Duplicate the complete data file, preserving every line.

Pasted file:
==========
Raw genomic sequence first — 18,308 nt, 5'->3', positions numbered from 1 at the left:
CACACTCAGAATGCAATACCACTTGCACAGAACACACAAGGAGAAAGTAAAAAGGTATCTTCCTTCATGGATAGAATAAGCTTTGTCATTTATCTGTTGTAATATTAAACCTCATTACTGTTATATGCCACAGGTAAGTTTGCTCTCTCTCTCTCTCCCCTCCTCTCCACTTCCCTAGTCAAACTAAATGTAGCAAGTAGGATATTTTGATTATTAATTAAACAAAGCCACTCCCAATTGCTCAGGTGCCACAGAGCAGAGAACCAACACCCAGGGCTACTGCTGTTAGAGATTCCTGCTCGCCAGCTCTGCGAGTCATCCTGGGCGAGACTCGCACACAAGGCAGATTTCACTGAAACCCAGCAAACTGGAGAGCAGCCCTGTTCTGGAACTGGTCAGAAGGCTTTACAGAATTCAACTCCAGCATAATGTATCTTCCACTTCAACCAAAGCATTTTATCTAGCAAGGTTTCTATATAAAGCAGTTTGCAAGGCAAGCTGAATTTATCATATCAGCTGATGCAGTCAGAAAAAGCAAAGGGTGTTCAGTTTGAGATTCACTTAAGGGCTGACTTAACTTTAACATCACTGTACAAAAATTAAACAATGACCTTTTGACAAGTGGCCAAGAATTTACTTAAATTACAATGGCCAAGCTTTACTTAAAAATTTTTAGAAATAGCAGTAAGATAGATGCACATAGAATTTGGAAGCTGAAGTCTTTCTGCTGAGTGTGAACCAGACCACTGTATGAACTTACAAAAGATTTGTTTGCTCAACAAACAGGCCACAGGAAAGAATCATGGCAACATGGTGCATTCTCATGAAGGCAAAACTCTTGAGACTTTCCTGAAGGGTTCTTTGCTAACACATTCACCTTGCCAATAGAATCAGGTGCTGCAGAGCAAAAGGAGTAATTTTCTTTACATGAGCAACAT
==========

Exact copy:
Raw genomic sequence first — 18,308 nt, 5'->3', positions numbered from 1 at the left:
CACACTCAGAATGCAATACCACTTGCACAGAACACACAAGGAGAAAGTAAAAAGGTATCTTCCTTCATGGATAGAATAAGCTTTGTCATTTATCTGTTGTAATATTAAACCTCATTACTGTTATATGCCACAGGTAAGTTTGCTCTCTCTCTCTCTCCCCTCCTCTCCACTTCCCTAGTCAAACTAAATGTAGCAAGTAGGATATTTTGATTATTAATTAAACAAAGCCACTCCCAATTGCTCAGGTGCCACAGAGCAGAGAACCAACACCCAGGGCTACTGCTGTTAGAGATTCCTGCTCGCCAGCTCTGCGAGTCATCCTGGGCGAGACTCGCACACAAGGCAGATTTCACTGAAACCCAGCAAACTGGAGAGCAGCCCTGTTCTGGAACTGGTCAGAAGGCTTTACAGAATTCAACTCCAGCATAATGTATCTTCCACTTCAACCAAAGCATTTTATCTAGCAAGGTTTCTATATAAAGCAGTTTGCAAGGCAAGCTGAATTTATCATATCAGCTGATGCAGTCAGAAAAAGCAAAGGGTGTTCAGTTTGAGATTCACTTAAGGGCTGACTTAACTTTAACATCACTGTACAAAAATTAAACAATGACCTTTTGACAAGTGGCCAAGAATTTACTTAAATTACAATGGCCAAGCTTTACTTAAAAATTTTTAGAAATAGCAGTAAGATAGATGCACATAGAATTTGGAAGCTGAAGTCTTTCTGCTGAGTGTGAACCAGACCACTGTATGAACTTACAAAAGATTTGTTTGCTCAACAAACAGGCCACAGGAAAGAATCATGGCAACATGGTGCATTCTCATGAAGGCAAAACTCTTGAGACTTTCCTGAAGGGTTCTTTGCTAACACATTCACCTTGCCAATAGAATCAGGTGCTGCAGAGCAAAAGGAGTAATTTTCTTTACATGAGCAACAT